What do Donald Trump, Joel Osteen, and Jesus Christ have in common? Together, they served as the chief illustrations of the 13th annual Thomas H. Lake Lecture and its focus on politics, religion, and prosperity. The Rev. Dr. Jonathan L. Walton delivered the lecture on March 31st entitled “Jesus, Chief Executive: The Gospel of Health & Wealth at the Core of American Religion.” Walton is the Plummer Professor of Christian Morals, the Pusey Minister in the Memorial Church, and Professor of Religion and Society at Harvard Divinity School. He is a noted expert on the prosperity gospel.
This religious movement remains one of the fastest growing and most prominent among U.S. Christians as well as abroad, shaping many of the largest churches in the world, from South Korea to South Africa. Also known as the “health and wealth gospel,” it is the doctrine that God wants followers to prosper. Through naming and claiming their hope for health and wealth, adherents confess they can achieve physical well-being and material success through faith in God and their tithes or financial contributions to the church. The view is espoused from local neighborhood pastors to televangelists such as Joel Osteen to Creflo Dollar and Paula White. While viewed by some as “unorthodox,” its popularity warrants greater understanding.
In his lecture, Walton traced the history of the prosperity gospel, from nineteenth century New Thought and Methodist pastor E.W. Kenyon through Neo-Pentecostal preacher Kenneth Hagin and contemporary advocates such as pastors Kenneth Copeland and Fred Price. Walton painted a nuanced picture: charitable, at times critical, but always well informed. His goal, however, was to demonstrate that prosperity theology is not simply sectarian, but rather quintessentially American. Rugged individualism and upward social mobility, American ideals that have shaped prosperity preachers like Joel Osteen and politicians like Donald Trump, have defined much of American religion. Walton expanded the notion of prosperity theology. It’s not just for pastors with Bentleys and Leer jets, but perhaps it extends much further arguing that American Protestantism and capitalism have maintained an interdependent relationship throughout history.
Lines between religion and secular spheres have always been blurry. Walton illustrated this point through our evolving portrayals of Jesus. Through highlighting one of the nation’s bestselling books of the 1920s, The Man Nobody Knows, Walton depicted how author Bruce Barton depicted Jesus as salesman and CEO. Taking a rag-tag group of twelve disciples, he built the world’s largest international corporation. As a captain of industry, a self-made man, and an accomplished manager, Jesus embodied the ideals of American success.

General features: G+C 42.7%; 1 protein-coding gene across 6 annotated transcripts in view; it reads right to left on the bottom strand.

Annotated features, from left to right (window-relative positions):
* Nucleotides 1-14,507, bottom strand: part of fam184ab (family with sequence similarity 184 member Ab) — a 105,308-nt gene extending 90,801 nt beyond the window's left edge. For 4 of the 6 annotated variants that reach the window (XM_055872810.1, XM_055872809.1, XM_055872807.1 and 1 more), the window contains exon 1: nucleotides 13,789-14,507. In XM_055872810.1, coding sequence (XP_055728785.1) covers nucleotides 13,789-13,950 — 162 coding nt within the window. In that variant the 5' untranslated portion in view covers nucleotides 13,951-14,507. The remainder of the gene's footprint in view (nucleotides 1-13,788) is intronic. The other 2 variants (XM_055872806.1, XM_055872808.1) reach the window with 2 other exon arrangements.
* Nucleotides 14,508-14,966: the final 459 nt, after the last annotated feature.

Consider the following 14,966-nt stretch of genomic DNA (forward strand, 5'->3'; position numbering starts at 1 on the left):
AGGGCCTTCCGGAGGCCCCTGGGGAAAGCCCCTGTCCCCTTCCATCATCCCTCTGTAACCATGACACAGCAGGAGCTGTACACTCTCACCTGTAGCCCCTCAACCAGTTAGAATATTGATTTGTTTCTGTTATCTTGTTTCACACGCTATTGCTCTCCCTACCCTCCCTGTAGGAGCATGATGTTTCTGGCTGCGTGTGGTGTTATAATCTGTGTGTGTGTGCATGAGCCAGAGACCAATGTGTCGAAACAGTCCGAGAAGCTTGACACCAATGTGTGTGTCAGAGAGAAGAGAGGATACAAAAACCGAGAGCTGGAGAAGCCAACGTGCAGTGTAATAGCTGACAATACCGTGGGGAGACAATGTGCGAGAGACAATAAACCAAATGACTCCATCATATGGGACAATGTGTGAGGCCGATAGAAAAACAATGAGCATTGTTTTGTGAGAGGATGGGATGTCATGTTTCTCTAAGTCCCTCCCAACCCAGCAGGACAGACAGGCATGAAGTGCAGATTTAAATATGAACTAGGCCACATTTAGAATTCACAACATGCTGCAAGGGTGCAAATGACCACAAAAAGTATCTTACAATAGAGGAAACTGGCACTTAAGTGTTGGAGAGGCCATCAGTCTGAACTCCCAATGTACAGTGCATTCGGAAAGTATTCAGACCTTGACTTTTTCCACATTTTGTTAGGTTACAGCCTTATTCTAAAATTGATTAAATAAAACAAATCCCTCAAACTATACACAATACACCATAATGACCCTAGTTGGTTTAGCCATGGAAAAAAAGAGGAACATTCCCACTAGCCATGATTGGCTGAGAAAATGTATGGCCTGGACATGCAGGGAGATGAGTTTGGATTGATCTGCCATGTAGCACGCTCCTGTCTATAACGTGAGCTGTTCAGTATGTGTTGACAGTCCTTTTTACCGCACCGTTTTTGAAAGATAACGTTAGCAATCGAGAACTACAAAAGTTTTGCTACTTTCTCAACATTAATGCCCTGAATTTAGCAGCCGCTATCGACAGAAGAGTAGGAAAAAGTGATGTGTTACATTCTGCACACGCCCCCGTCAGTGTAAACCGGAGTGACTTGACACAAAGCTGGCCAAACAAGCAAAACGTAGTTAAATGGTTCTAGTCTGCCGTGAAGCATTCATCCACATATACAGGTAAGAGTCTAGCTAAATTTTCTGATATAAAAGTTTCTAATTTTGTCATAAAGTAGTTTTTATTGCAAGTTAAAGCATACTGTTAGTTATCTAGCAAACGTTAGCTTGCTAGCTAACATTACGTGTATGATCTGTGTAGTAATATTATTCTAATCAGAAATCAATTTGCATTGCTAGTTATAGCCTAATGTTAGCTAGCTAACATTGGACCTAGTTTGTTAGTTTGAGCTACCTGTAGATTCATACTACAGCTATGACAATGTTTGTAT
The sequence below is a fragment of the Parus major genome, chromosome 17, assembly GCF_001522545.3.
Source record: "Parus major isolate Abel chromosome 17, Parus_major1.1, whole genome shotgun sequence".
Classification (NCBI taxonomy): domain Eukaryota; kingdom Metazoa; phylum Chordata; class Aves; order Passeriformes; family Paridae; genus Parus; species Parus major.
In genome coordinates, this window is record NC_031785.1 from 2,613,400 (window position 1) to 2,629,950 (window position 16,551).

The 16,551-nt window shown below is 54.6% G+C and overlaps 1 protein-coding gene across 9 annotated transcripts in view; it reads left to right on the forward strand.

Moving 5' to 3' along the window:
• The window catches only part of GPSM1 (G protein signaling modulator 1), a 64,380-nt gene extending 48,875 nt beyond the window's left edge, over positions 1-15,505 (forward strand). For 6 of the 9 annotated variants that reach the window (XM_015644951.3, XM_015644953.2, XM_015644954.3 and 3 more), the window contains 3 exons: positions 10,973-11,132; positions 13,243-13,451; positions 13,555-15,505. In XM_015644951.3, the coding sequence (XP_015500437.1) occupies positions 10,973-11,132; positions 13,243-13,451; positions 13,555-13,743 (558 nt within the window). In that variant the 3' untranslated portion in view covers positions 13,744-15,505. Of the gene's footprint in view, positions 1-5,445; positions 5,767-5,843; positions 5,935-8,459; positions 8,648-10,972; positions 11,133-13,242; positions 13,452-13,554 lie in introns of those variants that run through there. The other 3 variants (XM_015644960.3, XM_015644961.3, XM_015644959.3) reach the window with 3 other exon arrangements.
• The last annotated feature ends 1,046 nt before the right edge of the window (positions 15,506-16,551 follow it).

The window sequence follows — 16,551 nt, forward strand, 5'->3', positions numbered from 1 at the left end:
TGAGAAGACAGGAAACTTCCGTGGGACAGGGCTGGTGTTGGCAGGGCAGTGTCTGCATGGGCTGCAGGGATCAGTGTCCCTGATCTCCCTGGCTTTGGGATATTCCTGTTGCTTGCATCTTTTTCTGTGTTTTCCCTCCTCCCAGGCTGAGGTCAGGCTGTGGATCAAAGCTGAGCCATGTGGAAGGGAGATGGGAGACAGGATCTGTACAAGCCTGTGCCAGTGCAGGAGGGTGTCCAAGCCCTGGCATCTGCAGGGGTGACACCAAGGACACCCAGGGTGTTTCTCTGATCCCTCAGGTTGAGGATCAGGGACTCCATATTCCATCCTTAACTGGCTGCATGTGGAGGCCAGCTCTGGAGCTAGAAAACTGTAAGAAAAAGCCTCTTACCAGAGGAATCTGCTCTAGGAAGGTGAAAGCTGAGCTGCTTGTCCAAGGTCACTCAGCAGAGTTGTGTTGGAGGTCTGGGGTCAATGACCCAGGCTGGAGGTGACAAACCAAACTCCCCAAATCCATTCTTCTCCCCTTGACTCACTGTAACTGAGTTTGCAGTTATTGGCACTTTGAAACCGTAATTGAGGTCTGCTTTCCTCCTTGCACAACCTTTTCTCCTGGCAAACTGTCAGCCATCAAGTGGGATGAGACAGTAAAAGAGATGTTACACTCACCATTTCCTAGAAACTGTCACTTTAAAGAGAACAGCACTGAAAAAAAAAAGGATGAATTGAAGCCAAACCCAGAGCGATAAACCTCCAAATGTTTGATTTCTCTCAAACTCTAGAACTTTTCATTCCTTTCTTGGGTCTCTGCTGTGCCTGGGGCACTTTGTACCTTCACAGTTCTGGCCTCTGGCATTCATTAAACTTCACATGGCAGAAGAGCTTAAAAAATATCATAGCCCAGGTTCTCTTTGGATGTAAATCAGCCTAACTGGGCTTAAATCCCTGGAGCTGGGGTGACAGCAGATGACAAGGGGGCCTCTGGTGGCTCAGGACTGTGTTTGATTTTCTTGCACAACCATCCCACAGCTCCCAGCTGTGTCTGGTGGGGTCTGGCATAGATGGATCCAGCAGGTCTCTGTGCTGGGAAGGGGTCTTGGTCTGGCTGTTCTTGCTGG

If you think Barton’s book is an anomaly, google “Jesus + CEO” and see the number of hits you get. Of course, the overlap is often more subtle. James Hudnut-Beumler’s book In Pursuit of the Almighty’s Dollar: A History of Money and Protestantism, demonstrates throughout American religious history how Protestant churches have adapted the stewardship techniques, capital campaigns, and business principles of modern economics.
The blurriness of these lines should not surprise us and they are not inherently bad, but it often makes religious leaders quite anxious. In Lake Institute’s research and educational course, we continually confront the reality that money in faith communities remains a taboo topic. Clergy often mention to us that their vocational call into “ministry” was often a call away from the “world of business” as if the two are set against one another. Of course, some anxiety of clergy and laity is warranted when faith traditions are too quick to embrace any single financial approach as the economic model ordained by God. Sometimes this has led religious leaders to baptize business enterprise and sanctify success. At other times, it leads religion to a sense of strict separation, only engaging the market as its critic. Most often, however, we find ourselves in between. The full separation or immersion of our religious traditions into contemporary markets without question would be difficult. However, if the relationship between faith and money is not simple, that does not mean the conversation should be avoided. In fact, digging deeply into how these two spheres interact is essential. If all faiths speak of religion not simply as a cultural marker but as a way of life, our religious institutions and their leaders must look to guide people of faith in how they can ethically engage markets through their moral traditions.
So how do theologies of prosperity or poverty affect our way of living? What happens if a tradition promises wealth and health, and it doesn’t happen? What happens if it does? How does prosperity affect the way we think about and carry out our charitable giving, whether to one’s congregation or to other causes? Our faith influences our relationship with money – individually, within our communities, but also through our broader outlooks on politics, markets, and culture. The relationship is too important to ignore. Anything less diminishes religion and its power in shaping our world.